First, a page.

Fashion: Jewelry
Anti-Jewelry   (+9)  [vote for, against]
Antimatter, that is

According to Wikipedia, antimatter is the most costly substance in existence, costing approximately 62.5 trillion dollars per gram. Now, jewelry is commonly made of precious metals like silver, gold, and platinum, as well as precious jewels. Why not go the full nine yards and craft jewelry out of the most expensive stuff in the world?

On the end of a pure Lutetium chain, a perfect vacuum is maintained inside a gleaming translucent blue diamond orb. Using state-of-the art technology, a few particles of charged antimatter are magnetically suspended in the exact center of the orb. This item can be worn as a necklace or pendant, or simply put on display as an example of how wondrously, ridiculously rich the owner is.

I know that this item would be insanely difficult to manufacture, but that just adds to its prestige. Besides, who says that it *really* has to contain antimatter...?
-- DrWorm, Aug 31 2009

(?) Epaulet Grenades http://www.comixped...ry#Epaulet_Grenades
[derefr, Sep 02 2009]

// who says that it *really* has to contain antimatter //

Be assured that some daft sod will pry one open to find out .....
-- 8th of 7, Sep 01 2009

Maybe an anti-crucifix for the anti-Christ. [+]
-- coprocephalous, Sep 01 2009

That's not anti-jewelry, it's extreme jewelry.

Anti-jewelry would be cat-shit on a string earrings or something.
-- Loris, Sep 01 2009

You're suggesting the rich wear an item which, if banged or dropped, could release the energy equivalent of a nuclear bomb. An entire holiday resort, reserved exclusively for the disgustingly rich, goes up in smoke.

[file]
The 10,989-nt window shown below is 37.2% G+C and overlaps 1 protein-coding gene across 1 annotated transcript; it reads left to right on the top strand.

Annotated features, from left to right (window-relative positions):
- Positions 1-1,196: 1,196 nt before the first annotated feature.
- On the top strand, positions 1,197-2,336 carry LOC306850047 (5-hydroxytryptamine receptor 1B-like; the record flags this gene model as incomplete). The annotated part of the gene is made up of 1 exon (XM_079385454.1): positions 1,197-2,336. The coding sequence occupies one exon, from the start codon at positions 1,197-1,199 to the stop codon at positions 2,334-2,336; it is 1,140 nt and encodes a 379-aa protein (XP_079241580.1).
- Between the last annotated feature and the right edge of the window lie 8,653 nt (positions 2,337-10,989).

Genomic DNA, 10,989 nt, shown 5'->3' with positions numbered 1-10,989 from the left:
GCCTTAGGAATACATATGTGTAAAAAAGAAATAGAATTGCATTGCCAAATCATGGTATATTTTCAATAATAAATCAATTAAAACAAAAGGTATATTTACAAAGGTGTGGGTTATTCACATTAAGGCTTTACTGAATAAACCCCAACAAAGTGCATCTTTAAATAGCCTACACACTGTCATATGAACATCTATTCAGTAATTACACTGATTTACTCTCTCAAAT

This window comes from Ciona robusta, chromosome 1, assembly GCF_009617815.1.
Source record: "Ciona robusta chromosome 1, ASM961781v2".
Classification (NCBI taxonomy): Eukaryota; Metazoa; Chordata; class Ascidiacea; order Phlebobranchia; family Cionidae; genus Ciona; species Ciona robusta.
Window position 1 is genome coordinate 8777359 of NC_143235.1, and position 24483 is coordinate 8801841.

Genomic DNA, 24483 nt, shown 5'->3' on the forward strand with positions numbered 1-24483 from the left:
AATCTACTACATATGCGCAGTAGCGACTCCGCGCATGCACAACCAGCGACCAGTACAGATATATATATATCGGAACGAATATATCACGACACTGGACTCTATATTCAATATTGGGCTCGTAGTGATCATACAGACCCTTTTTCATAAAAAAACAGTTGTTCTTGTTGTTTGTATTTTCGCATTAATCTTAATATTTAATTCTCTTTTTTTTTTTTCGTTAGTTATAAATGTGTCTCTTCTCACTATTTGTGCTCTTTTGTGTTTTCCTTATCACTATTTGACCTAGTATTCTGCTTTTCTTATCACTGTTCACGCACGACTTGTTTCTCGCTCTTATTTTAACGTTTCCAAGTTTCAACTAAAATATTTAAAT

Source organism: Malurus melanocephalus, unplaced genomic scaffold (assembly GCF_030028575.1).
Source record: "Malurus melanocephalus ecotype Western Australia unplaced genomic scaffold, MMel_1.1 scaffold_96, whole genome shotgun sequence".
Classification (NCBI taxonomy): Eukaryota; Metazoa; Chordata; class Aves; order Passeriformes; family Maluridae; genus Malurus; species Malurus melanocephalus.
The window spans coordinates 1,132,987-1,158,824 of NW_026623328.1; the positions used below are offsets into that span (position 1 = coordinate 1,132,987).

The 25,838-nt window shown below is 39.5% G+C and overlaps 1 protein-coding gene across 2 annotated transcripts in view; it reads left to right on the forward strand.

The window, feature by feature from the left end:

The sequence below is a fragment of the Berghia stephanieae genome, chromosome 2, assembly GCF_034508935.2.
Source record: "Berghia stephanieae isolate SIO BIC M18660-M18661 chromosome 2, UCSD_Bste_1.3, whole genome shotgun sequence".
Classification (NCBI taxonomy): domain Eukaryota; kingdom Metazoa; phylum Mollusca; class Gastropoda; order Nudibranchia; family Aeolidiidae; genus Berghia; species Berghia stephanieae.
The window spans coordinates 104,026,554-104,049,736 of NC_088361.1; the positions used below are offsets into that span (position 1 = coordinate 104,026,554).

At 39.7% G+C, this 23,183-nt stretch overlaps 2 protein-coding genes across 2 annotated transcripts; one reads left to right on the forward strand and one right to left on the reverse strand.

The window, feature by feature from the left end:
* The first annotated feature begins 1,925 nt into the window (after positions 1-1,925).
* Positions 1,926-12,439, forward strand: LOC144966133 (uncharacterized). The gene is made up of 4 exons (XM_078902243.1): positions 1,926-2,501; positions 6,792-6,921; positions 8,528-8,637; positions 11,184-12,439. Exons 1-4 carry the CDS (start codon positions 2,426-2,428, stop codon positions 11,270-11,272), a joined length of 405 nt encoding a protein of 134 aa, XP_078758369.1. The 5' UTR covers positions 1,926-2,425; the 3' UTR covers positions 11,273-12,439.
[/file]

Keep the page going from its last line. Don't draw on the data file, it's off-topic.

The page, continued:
-- Bad Jim, Sep 01 2009

showing off - I have a new designer polonium ring on my finger.
-- po, Sep 01 2009

// the energy equivalent of a nuclear bomb //

Err, no.

Basic non-boosted fission weapons are about 20% efficient; for a crude Fat man type device with about 6Kg of Pu in the core, maybe 1Kg actually fissions, with a yield of about 20lkT. (Yes, yes, we know it's grossly oversimplified). So a gram of fissioned Pu equates to 20 tonnes of TNT .... 1 milligram is 20 Kg, 1 microgram gives 20g - more than enough to blow your hand off, but not enough to lay waste a holiday resort.

But ....

The actual "loss" of mass - mass/energy conversion is a LOT less. Remember, the PU kicks out fission fragments which have nearly as much mass as the original atom, it's just the binding energy that goes down. So actually, you would get an awful lot of energy from just a few micrograms of antimatter (which would be completely converted into energy) as opposed to a fission reaction which leaves a considerable amount of detritus......
-- 8th of 7, Sep 01 2009

[Bad Jim], if you like the idea of blowing up rich people, why not just market explosive caviar, or maybe explosive little dogs?
-- DrWorm, Sep 01 2009

or market explosive dogs that taste like caviar..

a necklace made from a live vicious dog could be considered anti jewelry too.

-- vfrackis, Sep 02 2009

To be fair 8th, DrWorm specifies 'a few particles', which is ambiguous at best.

Using data from Wikipedia:
Smallest listed nuclear yield : 0.01 kt TNT
10 tonnes of TNT would be enough to cause severe damage to most holiday resorts.

One gram of antimatter annihilating with one gram of matter is apparently equivalent to 43 kilotons of TNT.

Therefore the amount of antimatter required to give same yield is 0.23 mg.
Two or three 0.17 mg grains of antimatter sand would cover this easily.

I should say that I read the particles as being antiprotons, which wouldn't be a huge problem in the event of containment failure.
-- Loris, Sep 02 2009

This idea sounds antisemicry
-- pashute, Feb 08 2018

explosive [+]
-- Voice, Feb 09 2018

Why not take it further and make a properly cut anti-diamond?

Admittedly the technical challenges in fabricating it will be considerable, but just think of the spin-offs.
-- Wrongfellow, Feb 09 2018

//you would get an awful lot of energy from just a few micrograms of antimatter// I believe Einstein had something to say on the matter, something to do with an emcee.

Ah yes. E=mc^2. So, if m=10^-8kg and c=3x10^8m/s, that's 10^12 Joules, or about 250kg of TNT.
-- MaxwellBuchanan, Feb 22 2018

random, halfbakery